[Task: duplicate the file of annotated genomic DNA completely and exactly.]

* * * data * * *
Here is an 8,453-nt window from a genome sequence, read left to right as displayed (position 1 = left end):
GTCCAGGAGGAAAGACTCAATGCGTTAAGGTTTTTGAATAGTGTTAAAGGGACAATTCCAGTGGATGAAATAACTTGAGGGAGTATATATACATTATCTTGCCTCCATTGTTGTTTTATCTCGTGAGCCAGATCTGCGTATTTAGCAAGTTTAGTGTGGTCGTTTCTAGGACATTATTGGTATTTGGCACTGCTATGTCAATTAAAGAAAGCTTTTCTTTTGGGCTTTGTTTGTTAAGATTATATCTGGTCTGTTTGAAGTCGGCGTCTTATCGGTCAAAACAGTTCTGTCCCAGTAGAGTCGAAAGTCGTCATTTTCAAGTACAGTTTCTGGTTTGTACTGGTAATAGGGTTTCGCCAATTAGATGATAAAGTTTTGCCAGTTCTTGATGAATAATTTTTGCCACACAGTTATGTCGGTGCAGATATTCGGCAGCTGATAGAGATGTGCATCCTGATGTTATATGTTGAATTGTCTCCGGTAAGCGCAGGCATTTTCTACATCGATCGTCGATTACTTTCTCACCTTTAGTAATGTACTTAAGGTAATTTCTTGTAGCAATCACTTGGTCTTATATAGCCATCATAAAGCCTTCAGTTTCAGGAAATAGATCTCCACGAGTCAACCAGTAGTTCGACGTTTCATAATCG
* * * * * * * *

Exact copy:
Here is an 8,453-nt window from a genome sequence, read left to right as displayed (position 1 = left end):
GTCCAGGAGGAAAGACTCAATGCGTTAAGGTTTTTGAATAGTGTTAAAGGGACAATTCCAGTGGATGAAATAACTTGAGGGAGTATATATACATTATCTTGCCTCCATTGTTGTTTTATCTCGTGAGCCAGATCTGCGTATTTAGCAAGTTTAGTGTGGTCGTTTCTAGGACATTATTGGTATTTGGCACTGCTATGTCAATTAAAGAAAGCTTTTCTTTTGGGCTTTGTTTGTTAAGATTATATCTGGTCTGTTTGAAGTCGGCGTCTTATCGGTCAAAACAGTTCTGTCCCAGTAGAGTCGAAAGTCGTCATTTTCAAGTACAGTTTCTGGTTTGTACTGGTAATAGGGTTTCGCCAATTAGATGATAAAGTTTTGCCAGTTCTTGATGAATAATTTTTGCCACACAGTTATGTCGGTGCAGATATTCGGCAGCTGATAGAGATGTGCATCCTGATGTTATATGTTGAATTGTCTCCGGTAAGCGCAGGCATTTTCTACATCGATCGTCGATTACTTTCTCACCTTTAGTAATGTACTTAAGGTAATTTCTTGTAGCAATCACTTGGTCTTATATAGCCATCATAAAGCCTTCAGTTTCAGGAAATAGATCTCCACGAGTCAACCAGTAGTTCGACGTTTCATAATCG